Tab. 2. Toxicities

Toxicity Grade 1 Grade 2 Grade 3 Grade 4
Anemia 30 (34%) 37 (42%) 09 (10%) 0
Neutropenia 17 (19%) 06 (7%) 02 (2%) 02 (2%)
Peripheral Neuropathy 34 (39%) 13 (15%) 11 (12%) 0
Vomiting 05 (06%) 01 (1%) 01 (1%) 0
Diarrhea 03 (4%) 01 (1%) 0 0
Mucositis 06 (7%) 01 (1%) 02 (2%) 0
Transaminases elevation 10 (11%) 05 (6%) 0 0
Fatigue 10 (11%) 09 (10%) 01 (1%) 0
Myalgia 14 (16%) 04 (5%) 0 0
Peripheral Limb Edema 80 (91%) 08 (9%) 0 0

Discussion

This was a single-center retrospective study done to see toxicity profile with weekly paclitaxel received as a single agent or along with trastuzumab in patients with non-metastatic breast cancer as their adjuvant or neoadjuvant. We observed that most of the patients in our study had hematological or peripheral neuropathy as major toxicities. This is similar to those which have been observed in major adjuvant clinical trials in breast cancer and in a meta-analysis [4,8]. We observed that grade 3 anemia incidence was 10% while Grade 3/4 neutropenia was 4%. This is higher than what has been observed in the adjuvant breast cancer trial by Sparano et al. [4]. In the trial by Sparano et al. only Grade 4 anemia was reported as an adverse effect and it was observed in less than 0.5% of the trial population [4]. The higher incidence of hematological toxicities seen in our study could be due to multiple reasons. One reason could be because our study includes patients from the real world who may have other concurrent morbidities. This may contribute to the development of hematological problems like anemia. Studies have shown that there is a higher prevalence of anemia in cancer patients especially iron deficiency anemia among Indian patients [12]. The majority of our patients received weekly paclitaxel in the adjuvant setting after they had received doxorubicin with cyclophosphamide and this also could have contributed to higher grades of anemia observed during weekly paclitaxel. The study by Gupta et al. reported hematological complications were lower compared to our study. The possible explanations include lower numbers in their study, lower cumulative paclitaxel received by patients in that study and all patients having received paclitaxel as upfront neoadjuvant therapy [10]. Peripheral neuropathy of any grades was seen in 66% of our study population and Grade 3/4 peripheral neuropathy was seen in 12% of our patients. This is higher than what has been reported in a trial by Sparano et al. where grade 3 neuropathy was seen in only 8% [4]. The incidence of grade 2,3 and 4 peripheral neuropathy seen in the study by Sparano et al. and our study was similar [4]. Similarly, we observed a higher incidence of grade 3 myalgia and fatigue among our patients compared to other studies. Incidence of neuropathy, fatigue, and myalgia also was lower in a study by Gupta et al [10]. In a metaanalysis, the incidence of clinically significant neutropenia and neuropathy was more likely with increasing dose density and hence lower risk with weekly paclitaxel regimes [8]. However, we observed a higher incidence of hematological toxicity and neuropathy with a weekly paclitaxel regimen. The meta-analysis included studies using various schedules of paclitaxel in various metastatic cancers. Hence this population was heterogeneous. Also, multiple studies used varying doses [8]. Only one patient in our study (0.09%) had a grade 1 hypersensitivity reaction and it did not recur on rechallenging paclitaxel. Almost similar incidence of hypersensitivity reactions has been observed in other studies using weekly paclitaxel in breast cancer [13]. It is to be noted that real-world data are important on three counts as it helps in gathering information about chronic toxicity, toxicity profile in special patient population (such as older individuals or patients with concurrent comorbidities), or drug interactions that are often incomplete or not available from clinical trial data. Since clinical trial includes patients with good performance status and those with well-controlled comorbidities as a result of very restrictive eligibility criteria, risk of overall toxicities will be lower than that seen in the real world [14]. This could be another potential reason for an observed higher incidence of hematological toxicities and peripheral neuropathy in our study.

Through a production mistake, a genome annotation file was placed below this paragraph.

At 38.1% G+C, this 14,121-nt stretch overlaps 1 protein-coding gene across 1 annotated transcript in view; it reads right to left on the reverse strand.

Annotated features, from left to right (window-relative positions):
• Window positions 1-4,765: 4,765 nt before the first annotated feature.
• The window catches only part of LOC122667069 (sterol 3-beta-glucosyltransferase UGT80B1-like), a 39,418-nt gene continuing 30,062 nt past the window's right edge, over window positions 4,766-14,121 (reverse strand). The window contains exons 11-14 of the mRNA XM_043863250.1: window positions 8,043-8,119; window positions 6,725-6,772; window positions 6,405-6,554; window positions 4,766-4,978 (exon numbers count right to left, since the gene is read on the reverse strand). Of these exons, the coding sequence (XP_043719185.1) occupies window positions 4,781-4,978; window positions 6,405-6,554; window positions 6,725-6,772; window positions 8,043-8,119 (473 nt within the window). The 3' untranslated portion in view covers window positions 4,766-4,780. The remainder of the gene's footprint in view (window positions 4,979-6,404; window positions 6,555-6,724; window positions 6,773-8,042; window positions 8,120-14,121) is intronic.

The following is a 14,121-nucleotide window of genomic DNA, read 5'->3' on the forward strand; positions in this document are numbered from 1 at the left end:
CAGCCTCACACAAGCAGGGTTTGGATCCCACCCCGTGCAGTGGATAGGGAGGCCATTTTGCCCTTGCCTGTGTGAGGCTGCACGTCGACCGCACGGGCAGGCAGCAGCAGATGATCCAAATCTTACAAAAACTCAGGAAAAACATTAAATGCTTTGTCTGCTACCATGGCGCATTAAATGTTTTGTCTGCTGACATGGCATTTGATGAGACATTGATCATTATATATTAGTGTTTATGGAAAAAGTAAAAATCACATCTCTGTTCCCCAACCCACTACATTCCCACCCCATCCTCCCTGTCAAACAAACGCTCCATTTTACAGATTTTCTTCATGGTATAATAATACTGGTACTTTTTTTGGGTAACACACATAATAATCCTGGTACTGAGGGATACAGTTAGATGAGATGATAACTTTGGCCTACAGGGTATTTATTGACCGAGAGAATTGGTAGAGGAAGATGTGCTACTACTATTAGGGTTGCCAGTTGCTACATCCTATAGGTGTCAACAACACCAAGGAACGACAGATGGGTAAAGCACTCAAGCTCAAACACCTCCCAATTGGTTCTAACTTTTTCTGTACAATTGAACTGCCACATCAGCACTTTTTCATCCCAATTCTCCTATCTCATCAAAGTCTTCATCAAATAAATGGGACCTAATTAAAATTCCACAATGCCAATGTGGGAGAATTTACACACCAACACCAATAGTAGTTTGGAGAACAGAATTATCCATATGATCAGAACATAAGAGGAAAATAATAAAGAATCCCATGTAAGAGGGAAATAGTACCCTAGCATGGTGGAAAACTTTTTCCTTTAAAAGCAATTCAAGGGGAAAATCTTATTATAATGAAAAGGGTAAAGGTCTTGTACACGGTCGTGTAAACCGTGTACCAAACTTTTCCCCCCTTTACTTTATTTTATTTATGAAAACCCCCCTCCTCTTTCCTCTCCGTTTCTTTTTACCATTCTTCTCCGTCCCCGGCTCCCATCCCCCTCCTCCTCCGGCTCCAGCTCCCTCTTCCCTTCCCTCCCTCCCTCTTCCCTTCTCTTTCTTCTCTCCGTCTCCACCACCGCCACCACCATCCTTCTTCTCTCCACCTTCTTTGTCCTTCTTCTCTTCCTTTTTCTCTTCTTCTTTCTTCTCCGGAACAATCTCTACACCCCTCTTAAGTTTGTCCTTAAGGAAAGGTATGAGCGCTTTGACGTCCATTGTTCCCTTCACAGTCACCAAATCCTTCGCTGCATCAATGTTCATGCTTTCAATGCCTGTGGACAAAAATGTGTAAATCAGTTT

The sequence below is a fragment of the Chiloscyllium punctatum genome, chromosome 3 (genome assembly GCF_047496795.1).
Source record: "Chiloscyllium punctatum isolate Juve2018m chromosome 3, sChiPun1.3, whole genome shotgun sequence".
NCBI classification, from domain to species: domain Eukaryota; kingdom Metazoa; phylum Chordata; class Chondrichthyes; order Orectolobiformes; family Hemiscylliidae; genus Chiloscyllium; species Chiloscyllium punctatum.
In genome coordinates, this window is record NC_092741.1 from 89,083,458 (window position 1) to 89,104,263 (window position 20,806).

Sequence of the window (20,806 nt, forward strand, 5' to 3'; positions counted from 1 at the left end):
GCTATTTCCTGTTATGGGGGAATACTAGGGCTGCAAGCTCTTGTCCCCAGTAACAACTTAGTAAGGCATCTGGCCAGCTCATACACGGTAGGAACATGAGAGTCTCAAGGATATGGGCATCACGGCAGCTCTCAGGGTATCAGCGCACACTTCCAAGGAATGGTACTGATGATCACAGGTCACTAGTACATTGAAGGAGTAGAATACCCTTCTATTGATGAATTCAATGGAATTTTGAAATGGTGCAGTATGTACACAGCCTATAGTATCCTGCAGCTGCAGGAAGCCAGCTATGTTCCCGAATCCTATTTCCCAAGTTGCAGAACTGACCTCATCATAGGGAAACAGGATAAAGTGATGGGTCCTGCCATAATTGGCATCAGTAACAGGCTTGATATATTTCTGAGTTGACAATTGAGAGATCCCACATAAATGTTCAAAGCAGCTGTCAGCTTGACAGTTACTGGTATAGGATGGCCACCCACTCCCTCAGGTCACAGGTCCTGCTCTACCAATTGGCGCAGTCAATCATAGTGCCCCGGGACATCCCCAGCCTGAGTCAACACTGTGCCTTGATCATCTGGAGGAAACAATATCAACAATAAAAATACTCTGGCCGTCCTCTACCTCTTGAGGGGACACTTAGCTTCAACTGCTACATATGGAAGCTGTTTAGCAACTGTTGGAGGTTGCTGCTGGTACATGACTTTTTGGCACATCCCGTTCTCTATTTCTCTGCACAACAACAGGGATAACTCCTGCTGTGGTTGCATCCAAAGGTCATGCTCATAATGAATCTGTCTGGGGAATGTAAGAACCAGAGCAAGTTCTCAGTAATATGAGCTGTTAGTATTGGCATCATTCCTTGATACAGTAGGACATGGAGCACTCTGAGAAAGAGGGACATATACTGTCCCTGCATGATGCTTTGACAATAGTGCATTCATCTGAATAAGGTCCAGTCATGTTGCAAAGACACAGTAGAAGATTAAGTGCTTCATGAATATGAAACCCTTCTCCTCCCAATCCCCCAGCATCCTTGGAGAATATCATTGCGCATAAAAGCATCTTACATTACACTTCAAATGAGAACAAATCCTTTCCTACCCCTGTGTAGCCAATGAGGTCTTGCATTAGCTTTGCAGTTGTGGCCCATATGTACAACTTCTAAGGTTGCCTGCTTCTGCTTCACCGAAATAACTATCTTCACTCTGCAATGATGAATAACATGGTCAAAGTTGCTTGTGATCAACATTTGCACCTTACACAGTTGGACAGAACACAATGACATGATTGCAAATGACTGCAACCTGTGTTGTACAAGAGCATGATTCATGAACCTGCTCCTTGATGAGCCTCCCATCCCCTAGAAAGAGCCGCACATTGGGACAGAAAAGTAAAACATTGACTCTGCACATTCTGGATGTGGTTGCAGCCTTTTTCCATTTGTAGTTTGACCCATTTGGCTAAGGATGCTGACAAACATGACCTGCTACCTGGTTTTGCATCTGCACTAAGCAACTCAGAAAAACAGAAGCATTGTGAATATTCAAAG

This is one of the few real-world studies which have looked specifically into weekly paclitaxel used in the management of non-metastatic breast cancer both in adjuvant and neoadjuvant settings. This study has the limitations of being a single-center retrospective study with short follow-up. Due to short follow up delayed toxicities will be missed. Subjective symptoms are also likely to be missed out in such retrospective studies.

Conclusion

We observed a higher incidence of acute toxicities related to weekly paclitaxel though the majority of patients were able to complete their planned schedule of paclitaxel. Real-world data on commonly used regimens help in a better description of treatment tolerability. Knowledge of adverse events occurring within a more heterogeneous population base adds to the body of evidence to guide day-to-day practice.

Conflict of Interest

All the authors declare there is no conflicts of interest.

References